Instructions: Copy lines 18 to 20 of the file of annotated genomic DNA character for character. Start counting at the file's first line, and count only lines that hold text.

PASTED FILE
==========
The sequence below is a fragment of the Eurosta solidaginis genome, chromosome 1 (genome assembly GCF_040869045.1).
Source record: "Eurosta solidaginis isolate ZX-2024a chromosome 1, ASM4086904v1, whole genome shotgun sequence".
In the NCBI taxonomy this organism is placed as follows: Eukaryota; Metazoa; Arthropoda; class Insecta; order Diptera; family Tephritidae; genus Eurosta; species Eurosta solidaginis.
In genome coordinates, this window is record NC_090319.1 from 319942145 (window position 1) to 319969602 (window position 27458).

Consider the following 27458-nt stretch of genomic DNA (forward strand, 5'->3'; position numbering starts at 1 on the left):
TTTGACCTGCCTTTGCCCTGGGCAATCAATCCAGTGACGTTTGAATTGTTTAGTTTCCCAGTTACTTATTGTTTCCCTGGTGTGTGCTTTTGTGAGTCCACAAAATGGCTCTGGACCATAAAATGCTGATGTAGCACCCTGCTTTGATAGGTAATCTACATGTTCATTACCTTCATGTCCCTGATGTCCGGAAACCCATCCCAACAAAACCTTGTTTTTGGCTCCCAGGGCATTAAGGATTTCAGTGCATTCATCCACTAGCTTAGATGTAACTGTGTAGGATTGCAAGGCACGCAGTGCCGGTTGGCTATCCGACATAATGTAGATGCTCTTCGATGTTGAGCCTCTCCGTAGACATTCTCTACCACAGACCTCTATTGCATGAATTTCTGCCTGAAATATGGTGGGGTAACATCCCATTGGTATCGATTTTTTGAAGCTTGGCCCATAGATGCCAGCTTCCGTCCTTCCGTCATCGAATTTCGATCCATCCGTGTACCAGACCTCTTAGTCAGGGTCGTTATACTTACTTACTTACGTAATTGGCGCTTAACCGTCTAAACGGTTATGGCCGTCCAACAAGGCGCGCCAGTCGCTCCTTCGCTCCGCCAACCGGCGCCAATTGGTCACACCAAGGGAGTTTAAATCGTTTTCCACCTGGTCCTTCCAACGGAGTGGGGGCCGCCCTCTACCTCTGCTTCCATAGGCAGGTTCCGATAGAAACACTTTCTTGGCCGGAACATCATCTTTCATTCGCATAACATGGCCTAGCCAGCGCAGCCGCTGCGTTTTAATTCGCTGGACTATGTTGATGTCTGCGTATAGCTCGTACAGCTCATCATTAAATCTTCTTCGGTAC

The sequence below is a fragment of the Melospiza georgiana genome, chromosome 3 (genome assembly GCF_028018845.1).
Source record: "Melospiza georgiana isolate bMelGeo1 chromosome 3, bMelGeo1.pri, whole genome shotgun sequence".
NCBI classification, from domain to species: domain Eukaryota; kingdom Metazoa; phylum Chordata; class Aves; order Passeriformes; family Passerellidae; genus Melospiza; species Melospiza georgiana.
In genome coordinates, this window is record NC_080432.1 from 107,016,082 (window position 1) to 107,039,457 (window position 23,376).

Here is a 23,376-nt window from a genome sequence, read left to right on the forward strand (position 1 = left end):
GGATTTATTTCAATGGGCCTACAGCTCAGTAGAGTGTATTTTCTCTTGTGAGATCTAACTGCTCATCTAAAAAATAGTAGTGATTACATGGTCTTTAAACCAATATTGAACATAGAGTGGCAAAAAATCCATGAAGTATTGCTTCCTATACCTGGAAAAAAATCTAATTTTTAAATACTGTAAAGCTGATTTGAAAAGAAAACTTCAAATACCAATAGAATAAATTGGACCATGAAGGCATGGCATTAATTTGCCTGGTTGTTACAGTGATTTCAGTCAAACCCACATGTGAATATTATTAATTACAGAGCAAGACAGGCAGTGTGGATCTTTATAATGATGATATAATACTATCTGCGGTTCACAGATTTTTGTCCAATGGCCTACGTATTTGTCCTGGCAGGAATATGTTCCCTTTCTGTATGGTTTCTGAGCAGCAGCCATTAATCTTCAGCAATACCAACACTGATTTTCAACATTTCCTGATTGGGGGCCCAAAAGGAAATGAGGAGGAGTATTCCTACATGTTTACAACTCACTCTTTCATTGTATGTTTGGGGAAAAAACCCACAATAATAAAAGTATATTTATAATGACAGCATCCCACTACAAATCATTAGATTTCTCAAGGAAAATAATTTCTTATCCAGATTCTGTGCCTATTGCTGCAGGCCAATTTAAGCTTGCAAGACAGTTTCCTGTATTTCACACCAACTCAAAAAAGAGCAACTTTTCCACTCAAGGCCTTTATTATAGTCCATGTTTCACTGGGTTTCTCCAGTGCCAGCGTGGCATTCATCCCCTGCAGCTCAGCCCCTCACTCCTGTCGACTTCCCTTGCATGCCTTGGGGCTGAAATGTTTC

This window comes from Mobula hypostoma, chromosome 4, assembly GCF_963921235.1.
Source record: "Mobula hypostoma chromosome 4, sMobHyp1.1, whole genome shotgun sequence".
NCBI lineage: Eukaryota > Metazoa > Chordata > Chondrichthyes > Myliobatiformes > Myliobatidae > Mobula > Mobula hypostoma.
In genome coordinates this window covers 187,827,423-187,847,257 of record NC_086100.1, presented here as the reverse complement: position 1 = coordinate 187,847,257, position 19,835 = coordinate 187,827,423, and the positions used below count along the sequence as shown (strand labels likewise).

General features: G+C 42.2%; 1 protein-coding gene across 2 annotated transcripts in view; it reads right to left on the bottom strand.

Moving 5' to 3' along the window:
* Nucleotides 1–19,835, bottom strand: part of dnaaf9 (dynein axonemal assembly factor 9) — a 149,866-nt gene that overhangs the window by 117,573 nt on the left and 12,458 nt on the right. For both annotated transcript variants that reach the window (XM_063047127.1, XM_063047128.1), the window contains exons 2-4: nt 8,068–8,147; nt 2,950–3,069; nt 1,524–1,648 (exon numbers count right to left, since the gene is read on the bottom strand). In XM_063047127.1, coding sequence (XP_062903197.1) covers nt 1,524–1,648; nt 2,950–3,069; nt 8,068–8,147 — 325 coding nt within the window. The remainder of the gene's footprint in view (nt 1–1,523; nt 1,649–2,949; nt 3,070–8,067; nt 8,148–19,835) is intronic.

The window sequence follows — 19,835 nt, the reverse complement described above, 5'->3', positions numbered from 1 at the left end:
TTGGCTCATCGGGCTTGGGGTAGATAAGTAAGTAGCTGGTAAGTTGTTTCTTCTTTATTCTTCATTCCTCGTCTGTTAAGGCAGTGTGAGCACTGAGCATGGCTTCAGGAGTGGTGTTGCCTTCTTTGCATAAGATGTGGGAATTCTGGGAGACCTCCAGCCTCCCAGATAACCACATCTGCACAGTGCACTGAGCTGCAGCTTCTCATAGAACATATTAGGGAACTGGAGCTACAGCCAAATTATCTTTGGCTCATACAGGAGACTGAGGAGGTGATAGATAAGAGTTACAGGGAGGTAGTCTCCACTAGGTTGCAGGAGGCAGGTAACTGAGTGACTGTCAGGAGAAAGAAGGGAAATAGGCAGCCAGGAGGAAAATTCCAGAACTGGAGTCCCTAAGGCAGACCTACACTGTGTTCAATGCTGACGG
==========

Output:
Moving 5' to 3' along the window:
* Nucleotides 1–19,835, bottom strand: part of dnaaf9 (dynein axonemal assembly factor 9) — a 149,866-nt gene that overhangs the window by 117,573 nt on the left and 12,458 nt on the right. For both annotated transcript variants that reach the window (XM_063047127.1, XM_063047128.1), the window contains exons 2-4: nt 8,068–8,147; nt 2,950–3,069; nt 1,524–1,648 (exon numbers count right to left, since the gene is read on the bottom strand). In XM_063047127.1, coding sequence (XP_062903197.1) covers nt 1,524–1,648; nt 2,950–3,069; nt 8,068–8,147 — 325 coding nt within the window. The remainder of the gene's footprint in view (nt 1–1,523; nt 1,649–2,949; nt 3,070–8,067; nt 8,148–19,835) is intronic.

The window sequence follows — 19,835 nt, the reverse complement described above, 5'->3', positions numbered from 1 at the left end: